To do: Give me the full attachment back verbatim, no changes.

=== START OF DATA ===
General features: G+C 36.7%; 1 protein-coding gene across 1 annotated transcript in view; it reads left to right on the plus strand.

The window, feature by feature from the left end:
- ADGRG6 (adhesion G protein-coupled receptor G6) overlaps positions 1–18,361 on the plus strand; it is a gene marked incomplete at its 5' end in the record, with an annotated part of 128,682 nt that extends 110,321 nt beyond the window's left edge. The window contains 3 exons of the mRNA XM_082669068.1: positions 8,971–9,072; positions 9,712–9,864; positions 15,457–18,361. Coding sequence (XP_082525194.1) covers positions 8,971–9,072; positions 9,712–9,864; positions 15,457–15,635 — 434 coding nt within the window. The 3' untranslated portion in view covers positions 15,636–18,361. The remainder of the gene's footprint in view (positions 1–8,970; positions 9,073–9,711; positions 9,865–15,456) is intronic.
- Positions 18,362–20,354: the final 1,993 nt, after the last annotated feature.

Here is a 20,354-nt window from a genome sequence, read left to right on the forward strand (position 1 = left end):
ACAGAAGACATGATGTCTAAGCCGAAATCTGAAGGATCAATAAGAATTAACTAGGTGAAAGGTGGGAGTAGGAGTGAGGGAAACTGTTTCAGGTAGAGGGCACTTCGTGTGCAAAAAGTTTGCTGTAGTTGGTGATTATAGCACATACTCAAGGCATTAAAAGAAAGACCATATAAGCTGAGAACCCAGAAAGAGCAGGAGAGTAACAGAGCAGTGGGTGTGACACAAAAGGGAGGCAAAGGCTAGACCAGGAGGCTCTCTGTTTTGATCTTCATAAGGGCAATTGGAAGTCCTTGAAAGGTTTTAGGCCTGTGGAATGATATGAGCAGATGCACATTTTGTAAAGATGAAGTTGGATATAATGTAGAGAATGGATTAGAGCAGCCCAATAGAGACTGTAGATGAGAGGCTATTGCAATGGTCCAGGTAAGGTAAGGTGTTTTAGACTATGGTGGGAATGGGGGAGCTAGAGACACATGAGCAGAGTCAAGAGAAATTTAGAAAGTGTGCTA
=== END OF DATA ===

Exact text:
General features: G+C 36.7%; 1 protein-coding gene across 1 annotated transcript in view; it reads left to right on the plus strand.

The window, feature by feature from the left end:
- ADGRG6 (adhesion G protein-coupled receptor G6) overlaps positions 1–18,361 on the plus strand; it is a gene marked incomplete at its 5' end in the record, with an annotated part of 128,682 nt that extends 110,321 nt beyond the window's left edge. The window contains 3 exons of the mRNA XM_082669068.1: positions 8,971–9,072; positions 9,712–9,864; positions 15,457–18,361. Coding sequence (XP_082525194.1) covers positions 8,971–9,072; positions 9,712–9,864; positions 15,457–15,635 — 434 coding nt within the window. The 3' untranslated portion in view covers positions 15,636–18,361. The remainder of the gene's footprint in view (positions 1–8,970; positions 9,073–9,711; positions 9,865–15,456) is intronic.
- Positions 18,362–20,354: the final 1,993 nt, after the last annotated feature.

Here is a 20,354-nt window from a genome sequence, read left to right on the forward strand (position 1 = left end):
ACAGAAGACATGATGTCTAAGCCGAAATCTGAAGGATCAATAAGAATTAACTAGGTGAAAGGTGGGAGTAGGAGTGAGGGAAACTGTTTCAGGTAGAGGGCACTTCGTGTGCAAAAAGTTTGCTGTAGTTGGTGATTATAGCACATACTCAAGGCATTAAAAGAAAGACCATATAAGCTGAGAACCCAGAAAGAGCAGGAGAGTAACAGAGCAGTGGGTGTGACACAAAAGGGAGGCAAAGGCTAGACCAGGAGGCTCTCTGTTTTGATCTTCATAAGGGCAATTGGAAGTCCTTGAAAGGTTTTAGGCCTGTGGAATGATATGAGCAGATGCACATTTTGTAAAGATGAAGTTGGATATAATGTAGAGAATGGATTAGAGCAGCCCAATAGAGACTGTAGATGAGAGGCTATTGCAATGGTCCAGGTAAGGTAAGGTGTTTTAGACTATGGTGGGAATGGGGGAGCTAGAGACACATGAGCAGAGTCAAGAGAAATTTAGAAAGTGTGCTA